WHEN you reflect upon the present confused and distressed state of this, and the other colonies, I am persuaded, that you will think no apology necessary for the liberty I have taken, of addressing you on that subject. The unhappy contention we have entered into with our parent state, would inevitably be attended with many disagreeable circumstances, with many and great inconveniences to us, even were it conducted on our part, with propriety and moderation. What then must be the case, when all proper and moderate measures are rejected? When not even the appearance of decency is regarded? When nothing seems to be consulted, but how to perplex, irritate, and affront, the British Ministry, Parliament, Nation and King? When every scheme that tends to peace, is branded with ignominy; as being the machination of slavery! When nothing is called FREEDOM but SEDITION! Nothing LIBERTY but REBELLION!
I will not presume to encroach so far upon your time, as to attempt to point out the causes of our unnatural contention with Great Britain. You are well acquainted with them.–Nor will I attempt to trace out the progress of that infatuation, which hath so deeply, so miserably, infected the Colonies. You must have observed its rise, and noted its rapid growth. But I intreat your patience and candour, while I make some observations on the conduct of the Colonies in general, and of this Colony in particular, in the present dispute with our mother country: By which it will appear, that most, if not all the measures that have been adopted, have been illegal in their beginning, tyrannical in their operation,–and that they must be ineffectual in the event.
It is the happiness of the British Government, and of all the British Colonies, that the people have a right to share in the legislature. This right they exercise by choosing representatives; and thereby constituting one branch of the legislative authority. But when they have chosen their representatives, that right, which was before diffused through the whole people, centers in their Representatives alone; and can legally be exercised by none but them. They become the guardians of the lives, the liberties, the rights and properties, of the people: And as they are under the most sacred obligations to discharge their trust with prudence and fidelity, so the people are under the strongest obligations to treat them with honour and respect; and to look to them for redress of all those grievances that they can justly complain of.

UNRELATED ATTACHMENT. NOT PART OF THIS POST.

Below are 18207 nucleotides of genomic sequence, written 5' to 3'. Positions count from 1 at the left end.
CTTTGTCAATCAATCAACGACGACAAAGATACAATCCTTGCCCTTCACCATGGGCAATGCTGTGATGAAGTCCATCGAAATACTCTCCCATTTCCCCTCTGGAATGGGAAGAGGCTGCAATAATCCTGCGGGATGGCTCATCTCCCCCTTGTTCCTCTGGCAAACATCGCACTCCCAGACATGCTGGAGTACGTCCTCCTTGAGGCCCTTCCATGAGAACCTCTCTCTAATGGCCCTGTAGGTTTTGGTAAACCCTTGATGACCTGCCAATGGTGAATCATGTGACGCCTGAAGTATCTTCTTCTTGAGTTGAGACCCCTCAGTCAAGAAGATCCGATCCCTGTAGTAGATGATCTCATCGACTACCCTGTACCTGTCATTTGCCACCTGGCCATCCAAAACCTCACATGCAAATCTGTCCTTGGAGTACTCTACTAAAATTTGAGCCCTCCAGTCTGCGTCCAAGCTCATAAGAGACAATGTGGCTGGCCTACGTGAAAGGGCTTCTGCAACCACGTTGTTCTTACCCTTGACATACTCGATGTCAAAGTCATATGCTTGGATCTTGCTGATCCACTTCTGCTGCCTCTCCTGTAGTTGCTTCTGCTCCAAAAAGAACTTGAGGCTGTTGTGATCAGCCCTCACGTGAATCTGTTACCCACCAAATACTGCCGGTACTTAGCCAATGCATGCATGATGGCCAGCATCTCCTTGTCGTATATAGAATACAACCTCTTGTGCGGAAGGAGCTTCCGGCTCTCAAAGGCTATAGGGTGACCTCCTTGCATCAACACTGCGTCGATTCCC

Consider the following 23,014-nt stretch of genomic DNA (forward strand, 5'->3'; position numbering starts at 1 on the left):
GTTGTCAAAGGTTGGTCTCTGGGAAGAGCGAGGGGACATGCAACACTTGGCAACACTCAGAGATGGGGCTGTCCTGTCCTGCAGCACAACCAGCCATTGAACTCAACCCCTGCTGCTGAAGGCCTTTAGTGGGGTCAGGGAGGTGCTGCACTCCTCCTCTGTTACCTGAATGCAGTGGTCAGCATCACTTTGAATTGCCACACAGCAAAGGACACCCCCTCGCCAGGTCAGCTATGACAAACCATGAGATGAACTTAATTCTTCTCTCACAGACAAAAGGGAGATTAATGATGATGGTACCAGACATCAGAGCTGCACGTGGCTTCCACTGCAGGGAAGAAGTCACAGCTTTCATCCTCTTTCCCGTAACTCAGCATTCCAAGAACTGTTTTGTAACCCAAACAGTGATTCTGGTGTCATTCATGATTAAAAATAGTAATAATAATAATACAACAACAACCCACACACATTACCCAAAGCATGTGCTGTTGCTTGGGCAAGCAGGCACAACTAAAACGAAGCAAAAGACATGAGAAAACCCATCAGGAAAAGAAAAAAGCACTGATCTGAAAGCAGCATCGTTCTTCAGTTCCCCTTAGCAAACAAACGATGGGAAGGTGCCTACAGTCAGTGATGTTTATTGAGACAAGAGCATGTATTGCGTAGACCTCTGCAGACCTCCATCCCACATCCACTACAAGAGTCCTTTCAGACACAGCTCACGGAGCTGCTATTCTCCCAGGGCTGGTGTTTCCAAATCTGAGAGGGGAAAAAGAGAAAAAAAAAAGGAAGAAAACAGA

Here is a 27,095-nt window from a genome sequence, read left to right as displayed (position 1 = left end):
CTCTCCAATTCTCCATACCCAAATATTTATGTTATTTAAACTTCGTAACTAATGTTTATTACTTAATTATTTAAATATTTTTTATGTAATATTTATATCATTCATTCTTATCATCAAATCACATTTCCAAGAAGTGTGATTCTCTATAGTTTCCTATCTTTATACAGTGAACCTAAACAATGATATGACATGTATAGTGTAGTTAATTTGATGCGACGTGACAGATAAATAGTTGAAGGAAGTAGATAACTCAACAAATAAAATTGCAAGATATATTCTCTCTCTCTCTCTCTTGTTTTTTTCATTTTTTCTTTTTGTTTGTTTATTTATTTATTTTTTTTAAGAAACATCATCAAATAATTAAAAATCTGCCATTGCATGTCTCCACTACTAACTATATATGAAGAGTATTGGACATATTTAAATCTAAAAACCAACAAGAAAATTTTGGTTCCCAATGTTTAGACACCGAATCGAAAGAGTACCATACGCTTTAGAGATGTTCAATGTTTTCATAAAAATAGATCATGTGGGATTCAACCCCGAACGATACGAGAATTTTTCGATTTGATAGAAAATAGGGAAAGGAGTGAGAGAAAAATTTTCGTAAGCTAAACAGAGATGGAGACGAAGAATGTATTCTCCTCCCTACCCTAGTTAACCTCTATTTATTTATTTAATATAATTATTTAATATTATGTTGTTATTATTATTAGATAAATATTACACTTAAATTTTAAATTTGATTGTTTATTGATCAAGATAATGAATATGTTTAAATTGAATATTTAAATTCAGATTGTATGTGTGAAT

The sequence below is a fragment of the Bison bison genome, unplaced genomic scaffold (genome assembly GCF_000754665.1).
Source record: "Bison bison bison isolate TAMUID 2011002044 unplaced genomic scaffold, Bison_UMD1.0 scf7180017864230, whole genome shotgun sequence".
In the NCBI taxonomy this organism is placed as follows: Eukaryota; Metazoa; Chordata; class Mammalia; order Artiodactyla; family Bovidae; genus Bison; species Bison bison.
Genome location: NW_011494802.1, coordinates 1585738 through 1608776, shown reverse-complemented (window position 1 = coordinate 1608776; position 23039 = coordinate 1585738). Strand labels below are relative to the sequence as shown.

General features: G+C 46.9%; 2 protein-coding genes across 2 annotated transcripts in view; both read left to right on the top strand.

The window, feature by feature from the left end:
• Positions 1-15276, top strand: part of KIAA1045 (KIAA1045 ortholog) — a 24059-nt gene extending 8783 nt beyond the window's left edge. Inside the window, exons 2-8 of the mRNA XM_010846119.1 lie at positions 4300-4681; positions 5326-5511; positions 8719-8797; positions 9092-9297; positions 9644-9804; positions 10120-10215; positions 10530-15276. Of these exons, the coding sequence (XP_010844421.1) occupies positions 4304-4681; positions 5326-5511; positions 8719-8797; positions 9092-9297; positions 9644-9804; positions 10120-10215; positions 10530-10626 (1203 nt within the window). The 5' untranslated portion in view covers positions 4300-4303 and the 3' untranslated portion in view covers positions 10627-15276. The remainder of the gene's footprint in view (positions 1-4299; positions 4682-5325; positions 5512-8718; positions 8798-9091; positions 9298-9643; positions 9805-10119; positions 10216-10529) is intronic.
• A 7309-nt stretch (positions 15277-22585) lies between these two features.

But in the present dispute with Great Britain, the representatives of the people have not only been utterly disregarded, but their dignity has been trampled upon, and their authority contravened.
A COMMITTEE, chosen in a tumultuous, illegal manner, usurped the most depotic authority over the province. They entered into contracts, compacts, combinations, treaties of alliance, with the other colonies, without any power from the legislature of the province. They agreed with the other Colonies to send Delegates to meet in convention at Philadelphia, to determine upon the rights and liberties of the good people of this province, unsupported by any Law…
The state to which the GRAND CONGRESS, and the subordinate Committees, have reduced the colonies, is really deplorable. They have introduced a system of the most oppressive tyranny that can possibly be imagined;–a tyranny, not only over the actions, but over the words, thoughts, and mils, of the good people of this province. People have been threatened with the vengeance of a mob, for speaking in support of order and good government. Every method has been used to intimidate the printers from publishing any thing, which tended to peace, or seemed in favour of government; while the most detestable libels against the King, the British parliament, and Ministry, have been eagerly read, and extravagantly commended, as the matchless productions of some heaven-born genius, glowing with the pure flame of civil liberty…
Behold, Gentlemen, behold the wretched state to which we are reduced! A foreign power is brought in to govern this province. Laws made at Philadelphia, by factious men from New-England, New-Jersey, Pennsylvania, Maryland, Virginia, and the Carolinas, are imposed upon us by the most imperious menaces. Money is levied upon us without the consent of our representatives: which very money, under colour of relieving the poor people of Boston, it is too probable will be employed to raise an army against the King. Mobs and riots are encouraged, in order to force submission to the tyranny of the Congress.
1. Describe the backgrounds and philosophies of Patriots and Loyalists.
2. Why does Seabury, a loyalist, believe the Continental Congress and local committees are undermining Americans’ liberties?
3. How does Seabury differ from advocates of independence (Patriots) in his understanding of freedom?